The Tasty History of Cheese in Mexican Food

January 20th is National Cheese Lover’s Day! There’s no question that the appreciation of cheese deserves its own day. But there are questions about the history of cheese in Mexican food. We think of cheese as a necessary ingredient to Mexican cuisine, but was it always that way? The short answer is “no,” although whether that disqualifies cheese as part of traditional cuisine is up for debate. At California Burritos, we give you an authentic taste of Mexico, and these days, that includes cheese.


Let’s take a look at the history of cheese in Mexican food and settle the debate over whether it’s a traditional ingredient.

The Introduction of Dairy to the New World

The primary argument against cheese being a traditional ingredient in Mexican cuisine is that Mexican cheese production is post-Columbian. The Spanish brought dairy-producing animals such as cattle, goats, and sheep to the New World in the 16th century. Before that time, dairy products were not part of the Mexican diet. However, the indigenous peoples soon took to cheese-making and quickly added it to their traditional dishes.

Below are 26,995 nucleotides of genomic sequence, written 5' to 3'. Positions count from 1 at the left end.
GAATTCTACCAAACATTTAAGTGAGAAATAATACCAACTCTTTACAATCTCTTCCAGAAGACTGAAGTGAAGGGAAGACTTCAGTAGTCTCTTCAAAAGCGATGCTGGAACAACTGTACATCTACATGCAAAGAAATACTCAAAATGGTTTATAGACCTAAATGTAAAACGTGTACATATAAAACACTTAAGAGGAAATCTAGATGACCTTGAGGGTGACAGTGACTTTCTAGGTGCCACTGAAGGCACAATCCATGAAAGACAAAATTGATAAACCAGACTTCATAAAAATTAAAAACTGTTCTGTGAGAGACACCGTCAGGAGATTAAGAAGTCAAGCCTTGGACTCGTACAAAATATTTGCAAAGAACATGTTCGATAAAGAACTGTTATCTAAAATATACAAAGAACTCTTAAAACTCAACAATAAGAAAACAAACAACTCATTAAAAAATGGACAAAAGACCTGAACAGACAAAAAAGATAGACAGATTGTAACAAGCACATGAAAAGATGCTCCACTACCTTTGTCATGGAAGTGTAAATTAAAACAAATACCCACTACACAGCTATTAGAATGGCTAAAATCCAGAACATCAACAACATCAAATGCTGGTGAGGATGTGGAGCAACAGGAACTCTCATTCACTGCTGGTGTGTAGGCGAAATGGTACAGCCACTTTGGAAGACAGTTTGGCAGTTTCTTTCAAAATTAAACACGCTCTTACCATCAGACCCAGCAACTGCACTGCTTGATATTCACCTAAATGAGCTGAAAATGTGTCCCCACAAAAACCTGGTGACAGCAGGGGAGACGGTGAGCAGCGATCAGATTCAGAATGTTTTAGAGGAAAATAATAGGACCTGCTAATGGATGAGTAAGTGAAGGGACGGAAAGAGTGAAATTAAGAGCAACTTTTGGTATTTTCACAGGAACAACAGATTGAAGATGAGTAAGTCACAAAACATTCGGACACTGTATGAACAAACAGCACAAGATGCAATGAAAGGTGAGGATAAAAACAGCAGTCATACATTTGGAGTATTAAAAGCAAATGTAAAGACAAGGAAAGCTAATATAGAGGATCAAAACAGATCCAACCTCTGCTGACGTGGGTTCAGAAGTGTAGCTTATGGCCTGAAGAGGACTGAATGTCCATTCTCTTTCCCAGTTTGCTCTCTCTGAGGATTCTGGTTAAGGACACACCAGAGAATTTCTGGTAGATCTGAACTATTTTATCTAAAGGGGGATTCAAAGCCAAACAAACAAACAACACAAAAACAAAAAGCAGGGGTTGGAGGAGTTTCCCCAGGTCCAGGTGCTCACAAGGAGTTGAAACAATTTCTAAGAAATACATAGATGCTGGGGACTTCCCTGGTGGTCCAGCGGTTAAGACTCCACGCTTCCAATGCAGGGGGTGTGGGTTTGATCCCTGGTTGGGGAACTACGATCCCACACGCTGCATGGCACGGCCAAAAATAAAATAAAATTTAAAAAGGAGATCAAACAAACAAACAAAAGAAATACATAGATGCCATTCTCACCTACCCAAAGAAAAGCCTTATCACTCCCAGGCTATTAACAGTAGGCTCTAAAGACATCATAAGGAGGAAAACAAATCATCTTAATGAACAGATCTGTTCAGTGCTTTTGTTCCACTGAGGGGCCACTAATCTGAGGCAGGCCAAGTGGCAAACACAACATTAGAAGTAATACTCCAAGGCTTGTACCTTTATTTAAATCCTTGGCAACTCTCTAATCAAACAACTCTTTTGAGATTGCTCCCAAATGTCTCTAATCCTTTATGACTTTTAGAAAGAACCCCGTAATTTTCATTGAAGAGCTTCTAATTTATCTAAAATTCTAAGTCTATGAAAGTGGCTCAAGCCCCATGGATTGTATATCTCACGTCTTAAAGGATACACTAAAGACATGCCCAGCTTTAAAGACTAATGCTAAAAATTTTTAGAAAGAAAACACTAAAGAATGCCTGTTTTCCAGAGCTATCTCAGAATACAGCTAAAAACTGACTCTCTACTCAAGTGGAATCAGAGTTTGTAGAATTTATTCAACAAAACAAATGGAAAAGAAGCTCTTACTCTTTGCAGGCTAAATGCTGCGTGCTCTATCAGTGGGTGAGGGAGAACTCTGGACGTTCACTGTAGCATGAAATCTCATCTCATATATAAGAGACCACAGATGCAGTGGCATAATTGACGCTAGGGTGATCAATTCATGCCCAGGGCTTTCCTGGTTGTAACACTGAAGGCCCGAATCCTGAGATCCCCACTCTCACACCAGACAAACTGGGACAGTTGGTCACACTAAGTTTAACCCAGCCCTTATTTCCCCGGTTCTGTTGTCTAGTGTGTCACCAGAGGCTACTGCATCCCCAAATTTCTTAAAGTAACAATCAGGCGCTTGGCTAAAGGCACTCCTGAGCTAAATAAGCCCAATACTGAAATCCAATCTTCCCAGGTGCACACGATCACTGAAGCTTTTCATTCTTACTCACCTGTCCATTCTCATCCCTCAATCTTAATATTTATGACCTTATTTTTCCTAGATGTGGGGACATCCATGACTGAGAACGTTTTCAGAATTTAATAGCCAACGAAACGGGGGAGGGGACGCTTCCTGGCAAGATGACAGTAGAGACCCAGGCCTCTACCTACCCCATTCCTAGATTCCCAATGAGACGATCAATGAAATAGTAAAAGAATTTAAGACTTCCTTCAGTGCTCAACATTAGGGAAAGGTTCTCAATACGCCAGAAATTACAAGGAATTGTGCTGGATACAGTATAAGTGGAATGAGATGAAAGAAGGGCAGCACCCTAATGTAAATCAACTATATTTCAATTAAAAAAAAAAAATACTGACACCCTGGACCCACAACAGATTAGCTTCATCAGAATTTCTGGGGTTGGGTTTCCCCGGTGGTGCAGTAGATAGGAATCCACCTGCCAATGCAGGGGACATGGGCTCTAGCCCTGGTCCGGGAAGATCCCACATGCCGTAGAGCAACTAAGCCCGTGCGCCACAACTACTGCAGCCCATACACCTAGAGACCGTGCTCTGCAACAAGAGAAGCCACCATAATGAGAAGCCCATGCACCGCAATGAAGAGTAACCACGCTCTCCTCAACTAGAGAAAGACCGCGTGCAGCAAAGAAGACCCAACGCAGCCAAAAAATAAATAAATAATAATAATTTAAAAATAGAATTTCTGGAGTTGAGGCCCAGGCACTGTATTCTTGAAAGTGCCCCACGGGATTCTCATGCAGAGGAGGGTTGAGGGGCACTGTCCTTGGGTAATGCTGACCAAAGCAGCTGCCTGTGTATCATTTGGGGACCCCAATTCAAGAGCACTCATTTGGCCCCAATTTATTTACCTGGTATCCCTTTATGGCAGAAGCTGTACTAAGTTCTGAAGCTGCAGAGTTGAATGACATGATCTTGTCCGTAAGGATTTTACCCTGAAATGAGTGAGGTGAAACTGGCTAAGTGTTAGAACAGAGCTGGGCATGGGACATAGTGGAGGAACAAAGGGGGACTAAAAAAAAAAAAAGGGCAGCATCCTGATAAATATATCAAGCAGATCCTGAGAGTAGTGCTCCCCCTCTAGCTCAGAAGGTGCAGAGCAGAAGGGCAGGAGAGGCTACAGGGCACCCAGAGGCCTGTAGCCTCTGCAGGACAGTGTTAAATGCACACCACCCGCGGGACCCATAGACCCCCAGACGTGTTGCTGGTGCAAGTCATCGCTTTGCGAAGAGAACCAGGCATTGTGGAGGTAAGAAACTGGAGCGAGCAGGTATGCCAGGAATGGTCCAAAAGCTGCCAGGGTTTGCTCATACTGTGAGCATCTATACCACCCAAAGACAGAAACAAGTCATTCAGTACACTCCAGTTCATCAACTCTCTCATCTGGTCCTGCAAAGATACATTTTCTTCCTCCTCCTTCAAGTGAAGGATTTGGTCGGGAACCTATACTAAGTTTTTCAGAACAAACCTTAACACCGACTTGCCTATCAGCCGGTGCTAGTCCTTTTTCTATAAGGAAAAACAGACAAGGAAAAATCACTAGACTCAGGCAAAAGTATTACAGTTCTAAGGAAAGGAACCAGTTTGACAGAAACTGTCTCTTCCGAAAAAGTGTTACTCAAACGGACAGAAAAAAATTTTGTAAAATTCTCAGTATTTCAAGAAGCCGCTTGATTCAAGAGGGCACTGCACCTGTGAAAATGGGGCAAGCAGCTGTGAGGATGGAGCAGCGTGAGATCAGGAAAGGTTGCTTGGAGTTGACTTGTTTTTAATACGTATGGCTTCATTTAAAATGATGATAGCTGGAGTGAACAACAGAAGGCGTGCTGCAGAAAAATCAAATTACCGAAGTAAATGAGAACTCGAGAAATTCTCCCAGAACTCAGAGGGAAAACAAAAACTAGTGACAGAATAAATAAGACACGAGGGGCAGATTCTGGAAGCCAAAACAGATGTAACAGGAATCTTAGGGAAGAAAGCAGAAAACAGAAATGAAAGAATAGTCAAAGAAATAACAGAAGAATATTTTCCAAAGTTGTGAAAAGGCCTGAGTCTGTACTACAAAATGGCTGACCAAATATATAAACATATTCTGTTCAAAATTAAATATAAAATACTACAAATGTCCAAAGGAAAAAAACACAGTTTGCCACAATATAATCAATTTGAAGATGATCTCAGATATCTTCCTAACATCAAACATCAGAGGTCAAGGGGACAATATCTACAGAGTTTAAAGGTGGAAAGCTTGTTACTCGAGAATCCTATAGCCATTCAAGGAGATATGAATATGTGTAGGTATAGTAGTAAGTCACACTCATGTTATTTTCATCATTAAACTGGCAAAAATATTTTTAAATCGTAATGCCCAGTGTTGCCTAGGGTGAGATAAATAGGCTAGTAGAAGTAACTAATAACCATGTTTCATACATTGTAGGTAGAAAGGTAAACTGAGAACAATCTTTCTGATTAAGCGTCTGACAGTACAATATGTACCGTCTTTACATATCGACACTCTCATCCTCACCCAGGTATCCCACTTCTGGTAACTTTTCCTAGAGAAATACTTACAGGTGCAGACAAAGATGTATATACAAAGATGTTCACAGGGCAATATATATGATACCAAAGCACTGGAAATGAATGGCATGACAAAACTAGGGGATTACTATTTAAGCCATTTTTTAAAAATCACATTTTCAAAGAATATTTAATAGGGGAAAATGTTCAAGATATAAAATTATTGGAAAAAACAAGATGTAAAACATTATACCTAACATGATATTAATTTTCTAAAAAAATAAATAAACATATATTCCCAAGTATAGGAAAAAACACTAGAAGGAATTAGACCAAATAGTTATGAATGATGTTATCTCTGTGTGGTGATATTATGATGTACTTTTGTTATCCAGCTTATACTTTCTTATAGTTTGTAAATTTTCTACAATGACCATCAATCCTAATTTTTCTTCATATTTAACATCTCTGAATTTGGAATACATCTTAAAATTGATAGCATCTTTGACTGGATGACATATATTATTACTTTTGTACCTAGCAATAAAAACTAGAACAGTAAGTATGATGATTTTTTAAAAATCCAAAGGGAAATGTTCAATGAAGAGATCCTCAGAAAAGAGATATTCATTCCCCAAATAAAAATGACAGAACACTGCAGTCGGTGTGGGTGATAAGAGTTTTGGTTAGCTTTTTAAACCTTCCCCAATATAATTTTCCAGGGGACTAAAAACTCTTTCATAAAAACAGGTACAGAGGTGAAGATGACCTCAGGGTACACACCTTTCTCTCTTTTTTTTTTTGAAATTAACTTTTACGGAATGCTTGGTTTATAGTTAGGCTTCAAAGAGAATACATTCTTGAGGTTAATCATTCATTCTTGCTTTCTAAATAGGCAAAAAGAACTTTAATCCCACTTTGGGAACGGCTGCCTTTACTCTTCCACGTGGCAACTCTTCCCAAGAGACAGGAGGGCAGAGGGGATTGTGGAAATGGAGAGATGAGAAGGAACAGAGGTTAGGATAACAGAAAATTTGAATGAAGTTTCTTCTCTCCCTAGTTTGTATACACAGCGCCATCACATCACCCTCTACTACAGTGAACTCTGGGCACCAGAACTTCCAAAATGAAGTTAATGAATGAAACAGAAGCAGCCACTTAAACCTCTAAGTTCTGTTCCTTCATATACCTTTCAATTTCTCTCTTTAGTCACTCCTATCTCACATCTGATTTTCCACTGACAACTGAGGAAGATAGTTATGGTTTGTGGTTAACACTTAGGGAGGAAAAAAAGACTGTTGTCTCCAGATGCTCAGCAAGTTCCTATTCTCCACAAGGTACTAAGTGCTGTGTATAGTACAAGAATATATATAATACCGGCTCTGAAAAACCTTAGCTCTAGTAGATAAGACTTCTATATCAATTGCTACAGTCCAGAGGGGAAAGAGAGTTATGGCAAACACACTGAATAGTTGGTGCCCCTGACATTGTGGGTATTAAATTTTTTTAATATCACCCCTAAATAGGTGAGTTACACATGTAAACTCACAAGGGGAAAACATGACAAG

Mexican Cheese Production

Cheese production in Mexico is highly localized, with only a few varieties being mass-produced. The vast majority of cheeses in Mexico are made by home-based farmers and cheese makers using local raw (unpasteurized) milk. Although only a few varieties are mass-produced, Mexico still ranks tenth in the world for cheese production and eighth for cheese consumption. Making cheese may be a relatively recent addition to Mexico’s culinary culture, but it’s certainly a key part of it now.


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Regional Cheese Varieties

It’s hard to pin down how many varieties of cheese are made in Mexico because each region has its own names for various cheeses or calls different cheeses by the same name. However, there are a few basic varieties that we think of as Mexican cheeses. The most popular fresh (not aged) cheeses are queso fresco, panela, and asadero. These are soft cheeses typically used for melting. Most Mexican cheeses are variations of Spanish varieties, but there are four varieties that are purely Mexican inventions: Oaxaca, Cotija, Chihuahua, and Manchego. Although Manchego does share a name with a Spanish cheese, the Mexican variety uses cows’ milk or cows’ and goats’ milk, while the Spanish uses sheep’s milk and ages for a longer time.


Enjoy Mexican Food at California Burritos

Although Mexican food may not have included cheese from the beginning, it is inseparable from Mexican cuisine and culture now. So we think it’s fair to claim cheese as part of traditional Mexican food. But no matter where you land in the debate, you can’t deny that it’s a tasty addition that we’d rather not be without.


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